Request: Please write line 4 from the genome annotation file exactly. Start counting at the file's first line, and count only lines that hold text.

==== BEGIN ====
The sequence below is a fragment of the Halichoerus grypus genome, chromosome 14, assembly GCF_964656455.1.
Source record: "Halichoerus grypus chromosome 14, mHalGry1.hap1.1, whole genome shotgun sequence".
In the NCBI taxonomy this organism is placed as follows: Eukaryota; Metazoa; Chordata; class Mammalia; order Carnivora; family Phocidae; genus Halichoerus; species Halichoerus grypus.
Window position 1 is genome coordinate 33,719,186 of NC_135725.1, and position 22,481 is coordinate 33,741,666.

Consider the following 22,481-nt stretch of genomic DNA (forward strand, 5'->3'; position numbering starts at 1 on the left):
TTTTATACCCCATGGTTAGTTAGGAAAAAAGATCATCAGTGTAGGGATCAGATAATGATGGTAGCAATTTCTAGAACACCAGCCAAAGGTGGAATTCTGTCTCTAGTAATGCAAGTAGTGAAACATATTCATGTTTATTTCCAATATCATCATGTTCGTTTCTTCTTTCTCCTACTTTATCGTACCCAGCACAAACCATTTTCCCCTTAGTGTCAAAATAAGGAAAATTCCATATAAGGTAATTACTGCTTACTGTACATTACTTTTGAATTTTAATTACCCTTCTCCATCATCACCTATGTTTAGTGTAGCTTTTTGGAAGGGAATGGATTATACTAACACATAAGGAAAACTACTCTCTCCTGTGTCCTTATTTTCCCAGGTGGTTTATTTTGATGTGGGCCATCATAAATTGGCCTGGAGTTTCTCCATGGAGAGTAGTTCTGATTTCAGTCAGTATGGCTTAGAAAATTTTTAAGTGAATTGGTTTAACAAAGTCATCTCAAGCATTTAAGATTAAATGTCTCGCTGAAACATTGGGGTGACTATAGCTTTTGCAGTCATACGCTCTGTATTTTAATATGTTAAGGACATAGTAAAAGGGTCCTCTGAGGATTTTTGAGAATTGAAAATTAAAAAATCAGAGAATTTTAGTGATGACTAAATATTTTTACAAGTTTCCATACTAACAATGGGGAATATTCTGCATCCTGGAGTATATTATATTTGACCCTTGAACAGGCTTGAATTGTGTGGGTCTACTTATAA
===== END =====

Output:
Window position 1 is genome coordinate 33,719,186 of NC_135725.1, and position 22,481 is coordinate 33,741,666.